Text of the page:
A Development Impact Bond for Syrian refugees and vulnerable host communities

The 9-year Syrian conflict has created the worst humanitarian crisis of our time, displacing more than 11 million Syrians from their homes, including nearly 6 million refugees who have fled to neighboring countries. In fact, it is estimated that 80% of Syrian refugees are hosted in three neighboring countries: Lebanon, Turkey and Jordan.

Worldwide there are 70M forcibly displaced persons and 26M refugees. Forced displacement crises are becoming more protracted in nature. International humanitarian organisations and host country governments save countless lives by taking on the tremendous challenges of meeting refugees’ basic needs in and outside camps.

But most refugees continue to live in poverty, while host countries face increasing pressures on their social support, infrastructure and education systems. With the belief that refugees are unlikely to leave their host country in the short term, the focus on longer term development and the creation of livelihood opportunities need to be significantly reinforced.

Terms of the bond

  • Status: Final negotiations, launch in April 2020

  • Countries: Jordan & Lebanon

  • Target population: Syrian refugees and vulnerable members of host population in Jordan & Lebanon

  • Impact metrics: # of businesses still active after 10 months, increase in household consumption after 2 years

  • Duration: 4 years, possibly over multiple rounds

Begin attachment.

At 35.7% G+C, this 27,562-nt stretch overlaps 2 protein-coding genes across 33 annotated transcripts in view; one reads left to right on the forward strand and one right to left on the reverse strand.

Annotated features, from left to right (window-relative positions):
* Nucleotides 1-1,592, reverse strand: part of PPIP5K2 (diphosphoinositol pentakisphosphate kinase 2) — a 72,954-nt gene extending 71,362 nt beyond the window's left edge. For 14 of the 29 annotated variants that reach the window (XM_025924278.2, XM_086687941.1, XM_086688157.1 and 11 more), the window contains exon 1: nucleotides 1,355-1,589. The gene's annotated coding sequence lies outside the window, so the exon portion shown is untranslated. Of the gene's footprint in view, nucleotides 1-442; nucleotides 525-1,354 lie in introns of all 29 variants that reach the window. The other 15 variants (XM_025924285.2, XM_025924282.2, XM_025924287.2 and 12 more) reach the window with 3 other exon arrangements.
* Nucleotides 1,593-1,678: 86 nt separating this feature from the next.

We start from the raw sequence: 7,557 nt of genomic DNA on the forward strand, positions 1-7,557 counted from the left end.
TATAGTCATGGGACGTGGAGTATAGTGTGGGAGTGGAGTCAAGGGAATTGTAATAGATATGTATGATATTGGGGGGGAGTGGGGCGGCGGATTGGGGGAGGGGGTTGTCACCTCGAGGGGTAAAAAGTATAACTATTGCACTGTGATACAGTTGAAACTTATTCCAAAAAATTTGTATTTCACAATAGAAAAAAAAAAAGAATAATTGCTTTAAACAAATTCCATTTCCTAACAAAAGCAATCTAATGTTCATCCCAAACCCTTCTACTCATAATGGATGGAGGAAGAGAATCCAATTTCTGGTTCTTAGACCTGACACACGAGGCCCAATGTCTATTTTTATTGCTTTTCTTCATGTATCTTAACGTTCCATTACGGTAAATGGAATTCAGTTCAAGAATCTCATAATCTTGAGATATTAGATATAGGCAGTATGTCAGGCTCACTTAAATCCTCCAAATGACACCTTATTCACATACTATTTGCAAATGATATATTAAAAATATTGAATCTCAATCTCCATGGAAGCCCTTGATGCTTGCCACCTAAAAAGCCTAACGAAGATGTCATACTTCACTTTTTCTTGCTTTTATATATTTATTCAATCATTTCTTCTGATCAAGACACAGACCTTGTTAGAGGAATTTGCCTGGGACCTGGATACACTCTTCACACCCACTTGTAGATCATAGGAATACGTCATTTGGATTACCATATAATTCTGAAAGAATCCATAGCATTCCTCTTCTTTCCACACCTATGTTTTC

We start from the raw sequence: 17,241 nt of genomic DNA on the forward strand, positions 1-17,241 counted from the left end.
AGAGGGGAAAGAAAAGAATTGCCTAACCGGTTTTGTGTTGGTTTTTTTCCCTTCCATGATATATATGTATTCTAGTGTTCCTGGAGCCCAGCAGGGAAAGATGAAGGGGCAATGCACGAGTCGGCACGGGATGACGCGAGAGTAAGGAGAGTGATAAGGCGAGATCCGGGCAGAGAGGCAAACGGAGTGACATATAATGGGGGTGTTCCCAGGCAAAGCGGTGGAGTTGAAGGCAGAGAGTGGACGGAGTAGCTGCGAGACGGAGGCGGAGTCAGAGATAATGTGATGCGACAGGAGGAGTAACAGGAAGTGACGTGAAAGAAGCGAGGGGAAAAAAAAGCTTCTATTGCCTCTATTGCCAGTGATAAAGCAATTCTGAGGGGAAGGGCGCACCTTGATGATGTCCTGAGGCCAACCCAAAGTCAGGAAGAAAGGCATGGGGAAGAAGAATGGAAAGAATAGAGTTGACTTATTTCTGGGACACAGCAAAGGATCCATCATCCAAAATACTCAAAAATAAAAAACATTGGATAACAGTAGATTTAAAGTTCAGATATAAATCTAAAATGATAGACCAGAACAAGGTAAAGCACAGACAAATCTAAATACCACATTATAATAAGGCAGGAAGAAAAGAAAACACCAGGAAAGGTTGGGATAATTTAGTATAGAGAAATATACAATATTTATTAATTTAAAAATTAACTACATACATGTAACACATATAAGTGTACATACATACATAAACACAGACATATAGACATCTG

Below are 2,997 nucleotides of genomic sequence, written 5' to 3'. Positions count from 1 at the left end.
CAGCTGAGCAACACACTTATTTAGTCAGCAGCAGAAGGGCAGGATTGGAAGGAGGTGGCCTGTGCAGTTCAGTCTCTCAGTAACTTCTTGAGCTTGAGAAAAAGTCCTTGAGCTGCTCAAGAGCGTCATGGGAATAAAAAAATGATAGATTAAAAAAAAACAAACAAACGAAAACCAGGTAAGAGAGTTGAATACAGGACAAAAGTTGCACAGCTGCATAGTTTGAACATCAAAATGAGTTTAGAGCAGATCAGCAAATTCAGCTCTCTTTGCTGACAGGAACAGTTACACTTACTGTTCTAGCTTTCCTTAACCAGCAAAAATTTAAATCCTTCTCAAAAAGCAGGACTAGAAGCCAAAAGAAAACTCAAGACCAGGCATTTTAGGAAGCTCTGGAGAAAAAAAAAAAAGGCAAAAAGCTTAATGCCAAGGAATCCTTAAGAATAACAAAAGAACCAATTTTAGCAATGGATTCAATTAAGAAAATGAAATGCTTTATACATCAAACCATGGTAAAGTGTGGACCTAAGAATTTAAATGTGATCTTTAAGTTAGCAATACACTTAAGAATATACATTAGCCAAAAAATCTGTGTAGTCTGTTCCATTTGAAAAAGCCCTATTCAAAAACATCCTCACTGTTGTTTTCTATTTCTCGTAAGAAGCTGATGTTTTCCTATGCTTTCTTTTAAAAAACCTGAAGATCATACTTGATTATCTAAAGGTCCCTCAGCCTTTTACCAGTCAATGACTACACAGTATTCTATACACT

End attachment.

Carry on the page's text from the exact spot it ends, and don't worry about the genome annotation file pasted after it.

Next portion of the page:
• Amount: $ 12m - $ 20m program budget

  • Expected return: 6% IRR

  • Outcome funders: Ikea Foundation, other foundation(s) and development aid agencies

  • Investors: DFIs & HNWI

  • Service providers: Near East Foundation for the first tranche(s) of the DIB, SPARK for a potential second phase. Following which we hope to grow the DIB in multiple phases, using a bottom-up approach.

The service provider

Livelihoods program focused on job market integration are a key aspect of improving economic conditions for host communities and displaced individuals. But most development actors are ill-equipped to operate in situations of flux. At the same time, humanitarian organisations are in the process of building up their livelihoods assistance capacity, which is their most underfunded intervention stream. Also, annual funding cycles and insufficient focus on results have led to disappointing outcomes. Empowering the implementing partner with the flexibility to adapt implementation to changing circumstances on the ground should lead to efficiency gains and better results.

The first phase of the Refugee Livelihoods DIB will support the scale-up of a vocational, entrepreneurship trainings and start-up grants program targeting up to 9,000 refugees and host populations in disadvantaged urban areas of Jordan and Lebanon over 3 ½ years. It aims to lead to the creation of up to 5,750 sustainable home-based enterprises, providing pathways to self-reliance mainly to women, female-headed households, and young males and females, who are the new missing-middle in refugee livelihoods response policies despite being most impacted by identity-related protection risks.

“The robust M&E framework and sharing the learnings will generate the urgently needed evidence to catalyse funding at scale of inclusive livelihoods programming in humanitarian contexts. The DIB also aims, thanks to its highly visible nature, to make a significant contribution to the alignment of goals, policy changes, plans, and resources of public and private actors committed to alleviating the refugee crisis.”

Béatrice Delperdange, project lead

The expected impact